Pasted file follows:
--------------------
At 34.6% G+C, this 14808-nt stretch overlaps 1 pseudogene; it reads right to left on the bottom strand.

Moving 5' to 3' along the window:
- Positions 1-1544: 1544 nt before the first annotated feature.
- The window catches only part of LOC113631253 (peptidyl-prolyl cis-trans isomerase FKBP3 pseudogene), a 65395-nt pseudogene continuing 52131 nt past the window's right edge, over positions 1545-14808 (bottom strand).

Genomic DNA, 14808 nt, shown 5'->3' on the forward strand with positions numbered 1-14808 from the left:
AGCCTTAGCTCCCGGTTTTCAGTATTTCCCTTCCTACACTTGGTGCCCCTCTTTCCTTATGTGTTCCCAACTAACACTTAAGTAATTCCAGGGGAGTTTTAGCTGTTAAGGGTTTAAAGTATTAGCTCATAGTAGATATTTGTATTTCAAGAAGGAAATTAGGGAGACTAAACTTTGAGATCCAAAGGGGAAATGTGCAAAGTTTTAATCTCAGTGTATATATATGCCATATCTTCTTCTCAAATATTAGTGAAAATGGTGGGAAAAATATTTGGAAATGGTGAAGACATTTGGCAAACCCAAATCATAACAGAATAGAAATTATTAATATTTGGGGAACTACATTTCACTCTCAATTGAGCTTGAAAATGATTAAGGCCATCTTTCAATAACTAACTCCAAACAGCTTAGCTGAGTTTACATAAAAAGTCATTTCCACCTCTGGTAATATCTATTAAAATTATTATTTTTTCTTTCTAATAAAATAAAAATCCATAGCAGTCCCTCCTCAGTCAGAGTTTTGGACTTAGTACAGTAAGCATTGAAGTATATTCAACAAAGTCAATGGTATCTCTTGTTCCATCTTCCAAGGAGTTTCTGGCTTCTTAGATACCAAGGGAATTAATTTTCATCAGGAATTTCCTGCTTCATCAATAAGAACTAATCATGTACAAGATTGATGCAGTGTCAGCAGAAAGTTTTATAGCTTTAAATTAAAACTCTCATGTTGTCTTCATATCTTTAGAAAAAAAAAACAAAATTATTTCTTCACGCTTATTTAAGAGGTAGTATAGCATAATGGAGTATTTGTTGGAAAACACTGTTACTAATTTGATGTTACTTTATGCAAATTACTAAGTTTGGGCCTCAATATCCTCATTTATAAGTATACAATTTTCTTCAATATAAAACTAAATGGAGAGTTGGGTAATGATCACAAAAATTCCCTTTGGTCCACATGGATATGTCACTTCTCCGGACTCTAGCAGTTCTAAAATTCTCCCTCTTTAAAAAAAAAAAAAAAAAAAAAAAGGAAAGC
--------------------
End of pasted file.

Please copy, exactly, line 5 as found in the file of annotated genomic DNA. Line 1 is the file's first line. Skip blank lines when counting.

Genomic DNA, 14808 nt, shown 5'->3' on the forward strand with positions numbered 1-14808 from the left: